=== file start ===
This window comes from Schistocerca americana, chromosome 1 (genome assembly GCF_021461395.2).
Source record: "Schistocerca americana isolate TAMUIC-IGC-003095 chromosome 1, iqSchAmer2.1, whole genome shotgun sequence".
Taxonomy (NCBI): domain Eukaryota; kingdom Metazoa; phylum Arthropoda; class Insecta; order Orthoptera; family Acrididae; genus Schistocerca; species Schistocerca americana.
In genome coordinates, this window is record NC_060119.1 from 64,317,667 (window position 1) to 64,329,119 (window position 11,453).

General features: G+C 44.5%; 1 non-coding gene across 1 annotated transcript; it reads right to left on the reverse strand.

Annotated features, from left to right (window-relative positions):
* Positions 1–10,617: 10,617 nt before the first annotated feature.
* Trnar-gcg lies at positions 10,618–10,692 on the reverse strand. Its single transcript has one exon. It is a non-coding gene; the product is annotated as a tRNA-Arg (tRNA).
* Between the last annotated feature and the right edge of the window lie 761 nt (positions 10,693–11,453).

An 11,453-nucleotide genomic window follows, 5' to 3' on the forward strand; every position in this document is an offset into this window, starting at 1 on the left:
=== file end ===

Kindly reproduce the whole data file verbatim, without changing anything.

This window comes from Schistocerca americana, chromosome 1 (genome assembly GCF_021461395.2).
Source record: "Schistocerca americana isolate TAMUIC-IGC-003095 chromosome 1, iqSchAmer2.1, whole genome shotgun sequence".
Taxonomy (NCBI): domain Eukaryota; kingdom Metazoa; phylum Arthropoda; class Insecta; order Orthoptera; family Acrididae; genus Schistocerca; species Schistocerca americana.
In genome coordinates, this window is record NC_060119.1 from 64,317,667 (window position 1) to 64,329,119 (window position 11,453).

General features: G+C 44.5%; 1 non-coding gene across 1 annotated transcript; it reads right to left on the reverse strand.

Annotated features, from left to right (window-relative positions):
* Positions 1–10,617: 10,617 nt before the first annotated feature.
* Trnar-gcg lies at positions 10,618–10,692 on the reverse strand. Its single transcript has one exon. It is a non-coding gene; the product is annotated as a tRNA-Arg (tRNA).
* Between the last annotated feature and the right edge of the window lie 761 nt (positions 10,693–11,453).

An 11,453-nucleotide genomic window follows, 5' to 3' on the forward strand; every position in this document is an offset into this window, starting at 1 on the left: